Craig's wharf: steamers Cuba and Alexandria up.
The steamer Niagara came up from Clayton yesterday for inspection.
Swift's wharf: steamer Hamilton due from Hamilton this afternoon.
The schooner Mary, from Charlotte, is discharging coal at Folger's wharf.
The schooner Collier cleared from the railway wharf with feldspar for Sodus.
The schooner Sophia Luff, from Charlotte, is discharging coal at the asylum wharf.
Capt. Visgar's steamer Castanet has been lengthened, and is now 112 feet by 17 feet.
The steamer America will take the Cape Vincent route for a few days, while the steamer New Island Wanderer is being painted.
Crawford's wharf: schooner Annandale from Charlotte with soft coal; schooner Tradewind and steambarge Parsons cleared for Oswego.
M.T. company elevator: steamer Whitney expected from Chicago with 60,000 bushels of corn; tug Glide clears tonight with three grain-laden barges for Montreal.
Within the next week, vessels will bring half a million more bushels of grain to the M.T. company elevator. Several will be here tomorrow, and the S.S. Rosemount and her tow next week.
Davis & Sons are building ten gasoline and steamyachts for parties at Muskoka. A gasoline yacht, fifty-two feet long, for Mr. Taylor of New York, is about completed, and will be given a trial trip tomorrow.
The tug Eddy and its consort, the schooner Tilden, with coal for Quebec, went ashore Wednesday in Watrous Bay, three miles above Brockville. The Calvin company's wrecking crew has gone down to release the vessels.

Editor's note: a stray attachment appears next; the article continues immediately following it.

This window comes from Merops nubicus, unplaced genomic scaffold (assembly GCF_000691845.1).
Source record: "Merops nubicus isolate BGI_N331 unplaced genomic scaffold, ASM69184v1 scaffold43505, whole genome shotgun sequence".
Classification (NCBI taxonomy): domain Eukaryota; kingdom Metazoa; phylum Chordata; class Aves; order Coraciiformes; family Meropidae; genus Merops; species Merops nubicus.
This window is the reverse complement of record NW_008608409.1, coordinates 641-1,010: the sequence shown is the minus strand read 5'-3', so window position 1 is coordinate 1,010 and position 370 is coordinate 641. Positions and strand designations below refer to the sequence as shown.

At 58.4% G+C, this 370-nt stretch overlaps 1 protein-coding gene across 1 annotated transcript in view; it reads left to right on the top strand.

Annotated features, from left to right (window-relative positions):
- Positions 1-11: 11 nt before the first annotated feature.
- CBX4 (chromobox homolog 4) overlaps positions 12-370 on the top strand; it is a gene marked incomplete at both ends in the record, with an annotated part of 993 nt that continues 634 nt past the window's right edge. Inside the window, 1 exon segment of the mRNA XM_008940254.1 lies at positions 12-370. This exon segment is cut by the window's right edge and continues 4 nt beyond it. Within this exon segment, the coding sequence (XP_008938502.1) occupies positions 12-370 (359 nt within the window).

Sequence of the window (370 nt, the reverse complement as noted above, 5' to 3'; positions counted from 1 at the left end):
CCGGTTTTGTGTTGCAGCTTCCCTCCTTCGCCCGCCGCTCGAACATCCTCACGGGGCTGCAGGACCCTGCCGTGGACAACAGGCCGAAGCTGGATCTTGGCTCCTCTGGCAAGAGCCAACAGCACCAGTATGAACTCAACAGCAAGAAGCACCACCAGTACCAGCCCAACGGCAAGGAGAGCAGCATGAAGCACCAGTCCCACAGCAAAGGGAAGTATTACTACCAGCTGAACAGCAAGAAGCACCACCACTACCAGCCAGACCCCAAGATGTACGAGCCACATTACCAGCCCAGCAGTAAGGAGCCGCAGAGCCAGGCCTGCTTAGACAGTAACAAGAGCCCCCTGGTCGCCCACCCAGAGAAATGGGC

WENT ON SHOAL.
The steamer Turret Crown, of the Great Lakes and Ocean Navigation company, bound from Fort William to the M.T. company elevator, with 98,500 bushels of wheat, ran on the shoal near the old ship channel, between Nine Mile Point and Amherst Island, about eleven o'clock this morning. She was commanded by Captain James Dix, of this city, one of the best mariners on the lakes. The captain says he was running very slowly at the time, and the steamer went on the side of the shoal very lightly. No damage was done to the bottom, and no leakage could be discovered. At half-past two o'clock the steamers Pierrepont and New Island Wanderer went up to release the Turret Crown, and little difficulty was anticipated about this. Edward Charles had charge of the operation.
It is claimed by some mariners that the buoy on the shoal is not correctly placed. It should be in the centre of the shoal, and if it had been the Turret Crown could not possibly have gone on. Capt. Dix says he was fully sixty yards away from the buoy, but did not care to say definitely whether or not it was in its correct position. That would be discussed later on.